Test results!!!

Posted on: Wed, 09/13/2006 - 11:34am
madjax's picture
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Joined: 09/13/2006 - 09:00

Hi there... Can anyone tell me what a high blood test result is?? My DS is PA and had a blood test done...they told me that normal os 0.34 and he tested 21...Duhhhh but what does that mean??
Thanks so much!!

Posted on: Wed, 09/13/2006 - 1:16pm
Corvallis Mom's picture
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Joined: 05/22/2001 - 09:00

Welcome!
I think the reason that you aren't getting much response is that without knowing a bit more about what kind of "blood test" this was, it is impossible to say what it might mean.
I think this probably (given the lower number you were quoted) is an ImmunoCAP RAST result. This test measures the amount of allergen-specific IgE (that is, the immune modulator that can bind a particular allergenic protein) within a blood sample. This test has a normal linear range of 0 to 100 kU/l of blood. Anything over 100 is out of the linear range of the test.
What it "means" is a horse of another color, however. [img]http://uumor.pair.com/nutalle2/peanutallergy/wink.gif[/img] The higher the number, the more likely a person is to be "clinically allergic" to that substance. At some point, the number is pretty much 100% predictive of a "real" allergy. For peanut, you are almost certainly past it. In my recollection, that 95% predictive value is less than 5...
But it means NOTHING about how sensitive the person is (ie-- do they have to actually EAT pn to have a rxn, will they have an asthma attack in a room with someone eating pb, etc.) OR how severe the next reaction will be. People with RAST numbers of 0.00 have had anaphylactic reactions requiring hospitalization.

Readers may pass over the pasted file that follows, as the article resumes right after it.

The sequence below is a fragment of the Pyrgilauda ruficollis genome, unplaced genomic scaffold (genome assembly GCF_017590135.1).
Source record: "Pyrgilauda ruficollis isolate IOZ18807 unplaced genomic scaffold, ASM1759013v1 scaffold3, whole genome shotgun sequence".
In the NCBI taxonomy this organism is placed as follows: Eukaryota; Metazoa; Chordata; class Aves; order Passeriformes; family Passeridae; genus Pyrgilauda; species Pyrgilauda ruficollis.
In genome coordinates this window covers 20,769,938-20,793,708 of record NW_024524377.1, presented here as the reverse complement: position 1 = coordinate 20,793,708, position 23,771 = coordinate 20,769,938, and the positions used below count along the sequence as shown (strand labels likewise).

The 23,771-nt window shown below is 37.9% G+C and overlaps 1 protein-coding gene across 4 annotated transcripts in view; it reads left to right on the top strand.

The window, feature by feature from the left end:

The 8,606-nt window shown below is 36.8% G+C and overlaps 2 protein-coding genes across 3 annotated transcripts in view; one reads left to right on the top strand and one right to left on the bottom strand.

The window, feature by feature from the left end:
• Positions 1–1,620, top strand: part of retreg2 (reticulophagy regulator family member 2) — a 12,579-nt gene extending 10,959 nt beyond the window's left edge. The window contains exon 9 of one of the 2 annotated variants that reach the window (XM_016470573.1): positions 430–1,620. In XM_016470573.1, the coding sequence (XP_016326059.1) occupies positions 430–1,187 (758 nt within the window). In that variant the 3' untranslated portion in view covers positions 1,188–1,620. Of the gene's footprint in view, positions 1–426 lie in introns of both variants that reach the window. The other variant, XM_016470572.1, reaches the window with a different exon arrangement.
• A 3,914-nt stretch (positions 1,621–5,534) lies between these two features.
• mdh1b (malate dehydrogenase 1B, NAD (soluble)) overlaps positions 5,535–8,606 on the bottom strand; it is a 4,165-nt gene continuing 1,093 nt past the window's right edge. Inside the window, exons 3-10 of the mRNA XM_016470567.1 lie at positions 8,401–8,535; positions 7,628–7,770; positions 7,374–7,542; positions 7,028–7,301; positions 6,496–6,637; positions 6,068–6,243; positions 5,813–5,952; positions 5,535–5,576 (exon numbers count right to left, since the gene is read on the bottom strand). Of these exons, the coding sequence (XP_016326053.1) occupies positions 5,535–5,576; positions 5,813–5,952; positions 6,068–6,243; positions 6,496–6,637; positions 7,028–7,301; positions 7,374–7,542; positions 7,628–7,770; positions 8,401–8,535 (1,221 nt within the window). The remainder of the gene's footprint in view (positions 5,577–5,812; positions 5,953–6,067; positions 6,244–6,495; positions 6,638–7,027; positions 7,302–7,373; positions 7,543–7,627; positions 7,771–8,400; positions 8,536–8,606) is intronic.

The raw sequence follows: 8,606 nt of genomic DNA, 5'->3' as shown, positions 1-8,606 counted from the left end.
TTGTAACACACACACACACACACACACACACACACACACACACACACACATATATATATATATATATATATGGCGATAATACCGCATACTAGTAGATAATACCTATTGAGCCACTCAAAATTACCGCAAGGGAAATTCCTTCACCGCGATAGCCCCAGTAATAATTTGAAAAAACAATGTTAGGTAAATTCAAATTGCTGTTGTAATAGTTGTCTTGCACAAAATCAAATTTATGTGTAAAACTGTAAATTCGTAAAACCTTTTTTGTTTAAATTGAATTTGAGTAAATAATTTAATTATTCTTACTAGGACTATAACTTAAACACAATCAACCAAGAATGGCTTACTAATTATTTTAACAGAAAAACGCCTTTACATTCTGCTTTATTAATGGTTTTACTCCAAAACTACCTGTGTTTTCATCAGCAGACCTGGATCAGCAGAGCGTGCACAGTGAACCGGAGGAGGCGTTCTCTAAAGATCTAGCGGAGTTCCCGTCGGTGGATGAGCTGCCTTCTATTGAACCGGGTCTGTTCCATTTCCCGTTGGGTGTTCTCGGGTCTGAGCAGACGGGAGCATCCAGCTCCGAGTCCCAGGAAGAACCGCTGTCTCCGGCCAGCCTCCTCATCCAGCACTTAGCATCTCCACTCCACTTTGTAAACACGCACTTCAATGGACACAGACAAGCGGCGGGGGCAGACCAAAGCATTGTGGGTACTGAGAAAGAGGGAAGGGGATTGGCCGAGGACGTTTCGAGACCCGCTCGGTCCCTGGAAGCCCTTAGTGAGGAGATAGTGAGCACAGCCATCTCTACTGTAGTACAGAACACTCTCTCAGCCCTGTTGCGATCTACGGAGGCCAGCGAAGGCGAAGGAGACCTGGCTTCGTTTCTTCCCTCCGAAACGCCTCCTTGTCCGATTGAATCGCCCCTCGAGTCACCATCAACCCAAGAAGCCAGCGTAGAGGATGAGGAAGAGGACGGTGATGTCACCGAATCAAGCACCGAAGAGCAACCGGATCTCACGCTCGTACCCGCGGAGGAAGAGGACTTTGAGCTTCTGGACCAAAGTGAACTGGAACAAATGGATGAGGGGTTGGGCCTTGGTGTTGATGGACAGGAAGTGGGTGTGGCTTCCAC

Prior reactions being mild are [i]no assurance[/i] that the next one will be similar.
So most of us here feel that "allergic is allergic."
Does this answer some of your questions?
ETA: Just to give you some way to compare, my daughter's initial RAST at 11 mo (after a near fatal anaphylaxis episode) was about 20 as well. It has since spiked up to over 100 where it has stayed for many years, evidently regardless of how little exposure she has. She is unfortunately also very sensitive to touch and inhalation, which gradually became evident about two years after her initial diagnosis.
[This message has been edited by Corvallis Mom (edited September 13, 2006).]

Posted on: Wed, 09/13/2006 - 11:12pm
anonymous's picture
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Joined: 05/28/2009 - 16:42

I thought is someone had a rast of 0.00 that they were no longer allergic???

Posted on: Thu, 09/14/2006 - 12:54am
LisaM's picture
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Joined: 11/04/2005 - 09:00

Not necessarily---from what I've heard allergists will recommend an oral challenge to confirm that the child has grown out of the allergy. It is possible to have a negative RAST and to have an allergy. It is also possible to have a positive RAST and not to have a reaction . . . for this reason, a lot of doctors view the skin prick tests as more reliable and use the RAST for a confirmation if the diagnosis is questionable. (Although the spt isn't necessarily 100% reliable either. An allergist once told me not to eat foods to which I had a negative skin prick test which I have never had before (we were talking seafood here--I have a positive spt to some shellfish and some fish) . . . if I wanted to try them, I'd have to do so in his office.

Posted on: Thu, 09/14/2006 - 2:24am
3xy1PAinNH's picture
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Joined: 08/07/2006 - 09:00

Quote:Originally posted by Corvallis Mom:
[b]
The higher the number, the more likely a person is to be "clinically allergic" to that substance. At some point, the number is pretty much 100% predictive of a "real" allergy. For peanut, you are almost certainly past it. In my recollection, that 95% predictive value is less than 5...
][/b]
I was just researching this, and I believe the 95% predictive value is actually 15, not 5.
Having said that...Corvallis mom...I must tell you, you do an excellent job of getting out exactly the right details and explaining it in an excellent manner. I have learned well from you in just a couple of weeks! Thanks for the great explanation!

Posted on: Thu, 09/14/2006 - 4:58am